A FEMALE county councillor has criticised the “wishy-washy” response she has received from the office of Local Government Minister Eoghan Murphy in relation to the non-provision of maternity leave for female representatives.
Officials from the Minister’s department have confirmed that they will review existing supports available to councillors taking maternity leave but said councillors and TDs were currently not entitled to such leave as they are office holders and not employees and changing this could raise a constitutional issue that would force the Government to pay remuneration during the absence.
East Cork representative Danielle Twomey (SF) told fellow councillors that in September she had to cut breastfeeding short after welcoming a new baby early in 2017 and returned to work four weeks after giving birth.
Ms Twomey is a full-time councillor and her partner works full-time.
“I welcome that [the Department] has said that under the National Strategy for Women and Girls 2017-2020 they have made commitments to review existing supports but I wait with bated breath as to what they will be,” said Ms Twomey.
“Maternity leave should not be a benefit based on your occupational status, it should be a right as a woman, whether employed, self-employed or an office holder. Until we level the playing field, we will never have more women in politics,” Ms Twomey added.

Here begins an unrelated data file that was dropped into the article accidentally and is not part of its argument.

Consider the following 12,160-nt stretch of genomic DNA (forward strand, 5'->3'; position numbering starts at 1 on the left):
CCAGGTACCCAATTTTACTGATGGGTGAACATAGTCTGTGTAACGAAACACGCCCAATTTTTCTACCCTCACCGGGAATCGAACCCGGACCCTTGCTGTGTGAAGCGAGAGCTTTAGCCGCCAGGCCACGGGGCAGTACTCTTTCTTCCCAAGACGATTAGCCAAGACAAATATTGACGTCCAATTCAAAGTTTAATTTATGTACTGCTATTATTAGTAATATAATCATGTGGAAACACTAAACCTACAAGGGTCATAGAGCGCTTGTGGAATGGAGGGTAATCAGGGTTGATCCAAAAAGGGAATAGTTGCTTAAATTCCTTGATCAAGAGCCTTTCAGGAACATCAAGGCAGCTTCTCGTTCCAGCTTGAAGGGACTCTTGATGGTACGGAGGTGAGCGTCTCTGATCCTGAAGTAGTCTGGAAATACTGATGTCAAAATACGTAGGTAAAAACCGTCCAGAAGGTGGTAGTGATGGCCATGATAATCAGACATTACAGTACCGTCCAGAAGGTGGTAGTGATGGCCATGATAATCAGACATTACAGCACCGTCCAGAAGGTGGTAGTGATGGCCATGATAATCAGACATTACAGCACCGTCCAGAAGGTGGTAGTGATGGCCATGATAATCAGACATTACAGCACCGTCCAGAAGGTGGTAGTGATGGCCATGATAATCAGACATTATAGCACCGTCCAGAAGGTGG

Under the Local Government Act. public representatives absent from their post due to illness for more than six months are deemed resigned unless the council concerned passes a resolution to extend the absence up to 18 months. Absentee councillors are entitled to receive their €16,645 salary for the six-month period and receive 50% after that period.
However, this does not account for cases of maternity leave as councillors are not regarded as employees of the local authority council they sit on.